The Catholic Defender: Blessed Urban V Story
Pope Urban was born as Guillaume de Grimoard in 1310, in a southern province of France—Languedoc—to a noble family.
n 1327, when he was only seventeen, Guillaume entered the Benedictines at their small priory of Chirac, which was a daughter community of the well-established and highly revered Abbey of St. Victor near Marseille, where he later became abbot.
In 1352, Pope Clement VI asked for Abbot Guillaume’s assistance in managing the many conflicts in Italy that were plaguing the papacy. Guillaume later transferred this expertise in managing conflict into his work as Papal Nuncio to Italy.
Guillaume was still stationed in Italy as Papal Nuncio when Clement’s successor, Pope Innocent VI, died in September of 1362. Guillaume and twenty other cardinals flocked to Avignon to participate in the conclave. Guillaume, however, arrived at the conclave late, delayed in the journey from Italy to Avignon.
He arrived at Marseilles on 28 Oct., entered Avignon three days later, and was consecrated on 6 November, taking the name of Urban because, as he said, "all the popes who had borne the name had been saints". The general satisfaction which this election aroused was voiced by Petrarch, who wrote to the pope, "It is God alone who has chosen you".
In 1362, the man elected pope declined the office.
A Benedictine monk and canon lawyer, he was deeply spiritual and brilliant. He lived simply and modestly, which did not always earn him friends among clergymen who had become used to comfort and privilege. Still, he pressed for reform, and saw to the restoration of churches and monasteries.
introduced considerable reforms in the administration of justice, and liberally patronised learning. He founded the University of Hungary. In Toulouse, he saved the university of music.
Blessed Pope Urban V was a dynamic and charismatic leader of the Church during the tumultuous fourteenth century. He was the sixth of the seven legitimate popes who were based in Avignon rather than in Rome.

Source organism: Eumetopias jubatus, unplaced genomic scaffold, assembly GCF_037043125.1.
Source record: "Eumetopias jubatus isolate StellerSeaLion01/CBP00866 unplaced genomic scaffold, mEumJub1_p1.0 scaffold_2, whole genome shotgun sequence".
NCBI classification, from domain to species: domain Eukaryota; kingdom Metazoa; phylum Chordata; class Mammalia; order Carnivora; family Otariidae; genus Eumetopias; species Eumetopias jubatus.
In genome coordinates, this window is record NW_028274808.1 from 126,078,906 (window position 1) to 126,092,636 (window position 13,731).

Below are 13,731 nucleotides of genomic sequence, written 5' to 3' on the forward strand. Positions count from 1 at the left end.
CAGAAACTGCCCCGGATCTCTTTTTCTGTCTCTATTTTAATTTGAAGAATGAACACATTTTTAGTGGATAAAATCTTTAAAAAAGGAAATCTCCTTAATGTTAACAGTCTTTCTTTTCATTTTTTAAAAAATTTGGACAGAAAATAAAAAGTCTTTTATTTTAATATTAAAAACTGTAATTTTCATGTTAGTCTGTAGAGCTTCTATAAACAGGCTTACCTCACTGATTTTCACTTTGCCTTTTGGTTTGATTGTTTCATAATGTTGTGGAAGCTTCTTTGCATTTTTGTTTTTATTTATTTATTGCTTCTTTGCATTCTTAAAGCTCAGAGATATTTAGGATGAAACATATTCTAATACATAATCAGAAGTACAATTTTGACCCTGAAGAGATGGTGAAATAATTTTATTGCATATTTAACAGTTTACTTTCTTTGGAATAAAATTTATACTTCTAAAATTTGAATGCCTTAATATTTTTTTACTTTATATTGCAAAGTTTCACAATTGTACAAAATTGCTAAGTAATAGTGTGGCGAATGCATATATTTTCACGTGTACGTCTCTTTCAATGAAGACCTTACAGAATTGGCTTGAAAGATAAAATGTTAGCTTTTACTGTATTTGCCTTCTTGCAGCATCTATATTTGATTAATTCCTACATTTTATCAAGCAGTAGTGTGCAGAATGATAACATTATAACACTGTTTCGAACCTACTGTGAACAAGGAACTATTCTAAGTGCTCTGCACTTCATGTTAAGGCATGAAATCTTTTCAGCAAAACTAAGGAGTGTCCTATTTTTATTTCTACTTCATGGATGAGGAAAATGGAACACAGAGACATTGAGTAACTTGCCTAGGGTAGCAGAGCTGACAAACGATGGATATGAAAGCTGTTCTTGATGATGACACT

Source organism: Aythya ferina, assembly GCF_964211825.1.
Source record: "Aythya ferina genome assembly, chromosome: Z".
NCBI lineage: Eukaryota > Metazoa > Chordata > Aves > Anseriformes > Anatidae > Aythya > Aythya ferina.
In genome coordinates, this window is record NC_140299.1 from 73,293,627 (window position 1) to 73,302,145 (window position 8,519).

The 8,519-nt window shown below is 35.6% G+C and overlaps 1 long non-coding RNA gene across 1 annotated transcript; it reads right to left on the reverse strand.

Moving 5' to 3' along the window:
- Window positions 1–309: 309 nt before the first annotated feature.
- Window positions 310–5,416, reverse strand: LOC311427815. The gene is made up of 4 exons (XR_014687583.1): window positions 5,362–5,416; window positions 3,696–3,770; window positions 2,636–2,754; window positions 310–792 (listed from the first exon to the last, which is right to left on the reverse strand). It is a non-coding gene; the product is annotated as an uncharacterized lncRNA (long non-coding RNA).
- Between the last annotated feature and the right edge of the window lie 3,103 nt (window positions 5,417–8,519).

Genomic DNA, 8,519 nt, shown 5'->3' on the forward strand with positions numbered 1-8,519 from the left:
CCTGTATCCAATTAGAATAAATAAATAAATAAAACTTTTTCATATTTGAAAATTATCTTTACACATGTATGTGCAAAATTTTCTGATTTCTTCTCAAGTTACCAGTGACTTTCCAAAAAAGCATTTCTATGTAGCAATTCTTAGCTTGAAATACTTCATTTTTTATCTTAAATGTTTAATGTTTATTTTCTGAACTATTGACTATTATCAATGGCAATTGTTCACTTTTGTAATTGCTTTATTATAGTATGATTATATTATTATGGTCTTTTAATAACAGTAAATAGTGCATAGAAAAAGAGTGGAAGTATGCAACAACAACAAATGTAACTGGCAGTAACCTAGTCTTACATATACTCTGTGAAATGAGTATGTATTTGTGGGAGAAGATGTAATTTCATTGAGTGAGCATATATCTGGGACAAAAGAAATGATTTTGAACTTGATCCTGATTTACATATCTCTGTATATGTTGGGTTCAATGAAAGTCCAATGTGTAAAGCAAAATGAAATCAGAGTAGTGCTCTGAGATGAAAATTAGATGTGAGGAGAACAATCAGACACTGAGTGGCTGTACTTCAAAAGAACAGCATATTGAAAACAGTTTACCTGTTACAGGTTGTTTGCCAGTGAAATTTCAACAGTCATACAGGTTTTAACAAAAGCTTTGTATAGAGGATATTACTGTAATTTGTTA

The great feature of Urban V's reign was the effort to restore the Papacy to Italy, and to suppress its powerful rivals for the temporal sovereignty there.
When the cardinals could not find another person among them for that important office, they turned to a relative stranger: the holy person we honor today.
The new Pope Urban V proved a wise choice. A Benedictine monk and canon lawyer, he was deeply spiritual and brilliant. He lived simply and modestly, which did not always earn him friends among clergymen who had become used to comfort and privilege.
Still, he pressed for reform, and saw to the restoration of churches and monasteries. Except for a brief period he spent most of his eight years as pope living away from Rome at Avignon, seat of the papacy from 1309, until shortly after his death.
Urban came close, but was not able to achieve one of his biggest goals—reuniting the Eastern and Western churches.
As pope, Urban continued to follow the Benedictine Rule. Shortly before his death in 1370, he asked to be moved from the papal palace to the nearby home of his brother, so he could say goodbye to the ordinary people he had so often helped.
the breakout of war between England and France forced him to return to Avignon on a peacekeeping mission
His reign in Rome was short-lived. The French Cardinals begged him to return to France, and in September 1370, Urban V returned to Avignon. In December of 1370, Urban V died at the home of his brother, Cardinal Angelic de Grimoard, surrounded by those he loved.
It is said that as he lay dying he called the people to surround his deathbed, saying “the people must see how popes die.”
He also contributed a great deal to education. He gave papal consent in 1364 to the university in Kraków that Polish King Casimir III the Great founded, which is commonly known as Jagiellonian University. One of Jagiellonian University’s many renowned students was the future Pope John Paul II, Karol Wojtyła.
Christians, hasten to help your brothers in the East, for they are being attacked. Arm for the rescue of Jerusalem under your captain Christ. Wear his cross as your badge. If you are killed your sins will be pardoned.
Blessed Pope Urban V, who sailed the Barque of Peter through stormy seas and turbulent times—pray for us!